In the case of chronic diseases, what we are seeing is that people are starting to come from a much wider area, so they are clearly reporting that the services that they need are not available for them - to treat things like diabetes, asthma, and hypertension.
And we know [many of the] similar services to ours that were in place [earlier] and were providing those services, had to close for lack of funding. Some simply don't have the medication required to provide that kind of service anymore. It's a real concern for us.
Now patients [from] a much wider area of the camp are being referred to us. And that's indicative that somehow the services are failing those patients.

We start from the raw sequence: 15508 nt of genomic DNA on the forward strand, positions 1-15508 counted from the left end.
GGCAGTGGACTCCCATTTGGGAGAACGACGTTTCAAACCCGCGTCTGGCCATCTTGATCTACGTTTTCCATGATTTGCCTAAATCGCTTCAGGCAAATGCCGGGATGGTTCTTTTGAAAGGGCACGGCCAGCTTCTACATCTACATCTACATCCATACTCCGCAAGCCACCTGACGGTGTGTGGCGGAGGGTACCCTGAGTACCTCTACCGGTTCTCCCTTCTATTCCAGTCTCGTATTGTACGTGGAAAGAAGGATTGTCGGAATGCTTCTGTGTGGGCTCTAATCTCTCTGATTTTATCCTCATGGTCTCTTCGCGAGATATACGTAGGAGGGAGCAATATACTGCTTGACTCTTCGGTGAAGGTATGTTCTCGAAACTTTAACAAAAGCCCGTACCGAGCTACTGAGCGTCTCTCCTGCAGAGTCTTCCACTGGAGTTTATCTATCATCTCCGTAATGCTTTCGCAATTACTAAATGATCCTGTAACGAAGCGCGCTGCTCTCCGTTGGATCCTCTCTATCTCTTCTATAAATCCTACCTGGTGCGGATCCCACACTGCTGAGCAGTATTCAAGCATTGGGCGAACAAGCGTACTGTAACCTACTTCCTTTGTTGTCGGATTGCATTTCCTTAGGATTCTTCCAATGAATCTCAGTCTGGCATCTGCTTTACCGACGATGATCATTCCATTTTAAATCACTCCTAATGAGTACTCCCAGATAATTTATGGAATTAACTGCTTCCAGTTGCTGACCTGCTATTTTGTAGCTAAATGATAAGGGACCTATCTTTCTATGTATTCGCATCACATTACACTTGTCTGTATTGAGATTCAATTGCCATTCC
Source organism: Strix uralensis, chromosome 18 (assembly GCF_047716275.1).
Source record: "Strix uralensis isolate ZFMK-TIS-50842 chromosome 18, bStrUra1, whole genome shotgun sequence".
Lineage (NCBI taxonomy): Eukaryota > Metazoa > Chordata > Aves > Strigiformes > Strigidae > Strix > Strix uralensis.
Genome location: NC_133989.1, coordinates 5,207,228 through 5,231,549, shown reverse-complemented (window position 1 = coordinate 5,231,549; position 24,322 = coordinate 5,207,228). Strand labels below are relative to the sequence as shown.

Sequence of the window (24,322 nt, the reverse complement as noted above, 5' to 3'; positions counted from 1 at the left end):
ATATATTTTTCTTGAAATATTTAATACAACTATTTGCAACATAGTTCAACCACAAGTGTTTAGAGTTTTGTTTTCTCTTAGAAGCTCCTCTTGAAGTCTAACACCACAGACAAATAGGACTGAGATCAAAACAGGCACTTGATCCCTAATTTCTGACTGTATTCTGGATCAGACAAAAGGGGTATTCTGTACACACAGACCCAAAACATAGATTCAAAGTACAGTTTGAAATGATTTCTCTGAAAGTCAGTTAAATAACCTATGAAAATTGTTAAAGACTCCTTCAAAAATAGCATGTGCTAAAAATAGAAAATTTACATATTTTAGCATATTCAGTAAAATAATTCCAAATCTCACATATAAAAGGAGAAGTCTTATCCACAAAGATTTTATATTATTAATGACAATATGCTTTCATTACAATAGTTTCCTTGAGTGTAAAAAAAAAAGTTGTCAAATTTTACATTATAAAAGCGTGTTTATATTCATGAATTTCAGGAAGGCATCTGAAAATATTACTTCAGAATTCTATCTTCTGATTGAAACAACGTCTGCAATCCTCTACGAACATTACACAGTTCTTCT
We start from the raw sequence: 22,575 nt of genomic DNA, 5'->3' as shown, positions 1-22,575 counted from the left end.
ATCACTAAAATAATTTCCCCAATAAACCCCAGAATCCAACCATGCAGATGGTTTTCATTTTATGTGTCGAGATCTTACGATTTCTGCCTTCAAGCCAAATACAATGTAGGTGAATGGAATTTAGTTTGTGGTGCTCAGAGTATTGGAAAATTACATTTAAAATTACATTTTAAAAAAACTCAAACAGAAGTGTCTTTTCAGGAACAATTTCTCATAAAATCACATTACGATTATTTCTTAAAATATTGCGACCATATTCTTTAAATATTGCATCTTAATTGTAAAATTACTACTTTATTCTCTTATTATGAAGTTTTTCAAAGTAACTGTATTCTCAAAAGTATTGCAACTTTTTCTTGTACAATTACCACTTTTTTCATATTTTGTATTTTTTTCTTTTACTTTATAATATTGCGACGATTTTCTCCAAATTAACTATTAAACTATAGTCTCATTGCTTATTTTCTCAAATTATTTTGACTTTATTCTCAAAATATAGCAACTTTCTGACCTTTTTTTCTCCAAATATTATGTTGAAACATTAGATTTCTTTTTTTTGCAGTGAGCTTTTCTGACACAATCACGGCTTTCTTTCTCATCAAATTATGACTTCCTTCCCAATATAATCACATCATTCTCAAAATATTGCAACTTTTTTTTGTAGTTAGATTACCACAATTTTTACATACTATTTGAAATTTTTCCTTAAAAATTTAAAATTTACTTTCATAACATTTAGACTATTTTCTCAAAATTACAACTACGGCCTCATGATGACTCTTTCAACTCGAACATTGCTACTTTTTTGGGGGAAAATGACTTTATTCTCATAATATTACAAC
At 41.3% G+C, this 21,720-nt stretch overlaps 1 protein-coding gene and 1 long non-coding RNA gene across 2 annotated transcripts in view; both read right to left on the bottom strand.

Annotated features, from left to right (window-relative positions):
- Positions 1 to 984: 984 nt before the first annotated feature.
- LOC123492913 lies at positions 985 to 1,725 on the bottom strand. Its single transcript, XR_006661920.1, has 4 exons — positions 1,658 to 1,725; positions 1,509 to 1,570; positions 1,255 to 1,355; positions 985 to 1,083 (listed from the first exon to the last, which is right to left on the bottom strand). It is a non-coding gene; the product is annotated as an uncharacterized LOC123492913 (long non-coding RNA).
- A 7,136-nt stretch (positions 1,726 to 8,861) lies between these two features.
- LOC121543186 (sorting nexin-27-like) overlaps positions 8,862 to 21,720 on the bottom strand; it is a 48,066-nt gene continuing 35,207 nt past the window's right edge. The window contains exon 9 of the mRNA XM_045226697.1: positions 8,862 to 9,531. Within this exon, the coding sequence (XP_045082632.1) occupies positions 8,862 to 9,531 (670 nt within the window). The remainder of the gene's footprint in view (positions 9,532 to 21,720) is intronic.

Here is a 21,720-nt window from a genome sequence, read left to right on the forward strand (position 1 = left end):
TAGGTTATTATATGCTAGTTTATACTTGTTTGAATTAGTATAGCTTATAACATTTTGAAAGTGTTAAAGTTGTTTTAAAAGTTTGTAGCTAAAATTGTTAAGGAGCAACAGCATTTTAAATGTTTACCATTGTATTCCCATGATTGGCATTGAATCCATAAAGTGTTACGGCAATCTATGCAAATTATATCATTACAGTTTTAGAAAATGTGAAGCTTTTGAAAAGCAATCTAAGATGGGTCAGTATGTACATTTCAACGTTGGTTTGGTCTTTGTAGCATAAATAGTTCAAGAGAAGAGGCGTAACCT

We have a limited capacity as well, which raises classic red flags for us.
Can you talk about funding? How much did it change in the last five years? Has it been continuous, or are there disruptions?
Absolutely, that's a really good question. The trend of the last few years is [that] funding commitment has been decreasing. No question about it.
[It] started, I don't know the exact figures, but in the region of $620 million, or whatsoever, decreased to $600 million. This year, currently, the commitment that's been made is somewhere in the region of $200-$250 million. So there's still a huge, huge funding gap, currently, to be filled. There are pledges but whether those pledges materialise is another thing.